Everest Back to New Normal: Deserted

Chinese leader Tsenor receives congratulations at Everest Base Camp. Photo: Xinhua

The Chinese surveyors who summited Everest last Wednesday made it safely back to Base Camp one day later. Everyone else also promptly made it down: the Tibetan mountain guides who opened the route to the top, a commercial group following the surveyors and the porters assisting them all.

The triumphant return of the surveyors, wearing khata scarves around their necks. Photo: Xinhua

In this strange season, the Chinese team used their opportunity as the only ones on the mountain to commemorate the 60th anniversary of the first successful climb of the north side by a Chinese team. The surveyors, tasked to remeasure Everest, spent about two and a half hours on the summit, planting a survey marker and a Global Navigation Satellite System antenna.

Others measured snow depth and gravity, among other observations, from six points below the summit. The data will go through comprehensive calculations and verifications before being released — a process expected to take at least two or three months.

Installing an antenna on the roof of the world. Photo: Xinhua

Now the mountain is back to its new normal state, that is, silent and lonely.

As coronavirus cases lessen across western Europe and Canada, climbers cautiously consider their Himalayan options after the monsoon rains. Meanwhile, the Himalayan kingdoms themselves are still far from controlling the spread of the disease. Nepal had 1,811 COVID-19 cases as of June 1, with its highest daily spread rate so far — 189 new cases in the last 24 hours. After keeping numbers low for months, the number of cases has swelled over the last few days.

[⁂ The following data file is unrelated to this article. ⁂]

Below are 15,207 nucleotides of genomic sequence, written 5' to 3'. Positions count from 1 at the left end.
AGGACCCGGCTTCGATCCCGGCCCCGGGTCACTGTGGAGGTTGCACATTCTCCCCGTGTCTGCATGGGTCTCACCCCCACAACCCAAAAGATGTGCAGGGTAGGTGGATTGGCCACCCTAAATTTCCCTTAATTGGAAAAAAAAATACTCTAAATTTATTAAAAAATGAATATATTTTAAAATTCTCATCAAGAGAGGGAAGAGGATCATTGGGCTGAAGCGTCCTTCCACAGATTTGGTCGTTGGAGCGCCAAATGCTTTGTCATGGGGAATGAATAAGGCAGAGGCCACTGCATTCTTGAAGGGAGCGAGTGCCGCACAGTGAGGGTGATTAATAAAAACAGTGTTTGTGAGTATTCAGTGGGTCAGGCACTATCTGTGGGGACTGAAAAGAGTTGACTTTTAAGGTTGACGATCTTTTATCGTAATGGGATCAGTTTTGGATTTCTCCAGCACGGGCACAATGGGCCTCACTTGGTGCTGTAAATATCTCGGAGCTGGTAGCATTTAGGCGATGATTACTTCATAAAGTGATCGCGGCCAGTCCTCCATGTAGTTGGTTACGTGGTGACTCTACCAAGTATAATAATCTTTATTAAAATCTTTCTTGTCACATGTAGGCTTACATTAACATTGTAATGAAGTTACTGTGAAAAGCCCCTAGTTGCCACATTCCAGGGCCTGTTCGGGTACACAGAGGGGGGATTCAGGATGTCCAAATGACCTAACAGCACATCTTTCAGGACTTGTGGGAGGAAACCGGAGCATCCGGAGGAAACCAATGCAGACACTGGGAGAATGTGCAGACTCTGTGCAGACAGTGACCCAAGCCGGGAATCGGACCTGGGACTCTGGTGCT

The situation is more pressing in Pakistan. Yesterday, a worrying 3,039 new cases were registered. To make things worse, Pakistan has barely a couple of weeks before the start of the Karakorum climbing season.

On the other hand, Prime Minister Imran Khan is ready to relax lockdown measures  and will lift bans on foreign tourism, particularly for those visitors heading to Gilgit-Baltistan, the main destination for seasonal trekkers and climbers and the source of income for local communities. “Pakistanis must learn how to live with the coronavirus, as a lockdown is not a treatment for the disease,” Khan said.

Everest returns to its lonely new normal. Photo: Xinhua

About the Author

Angela Benavides

Angela Benavides

Senior journalist, published author and communication consultant. Specialized on high-altitude mountaineering, with an interest for everything around the mountains: from economics to geopolitics. After five years exploring distant professional ranges, I returned to "ExplorersWeb BC" in 2018 and. Feeling right at home since then!

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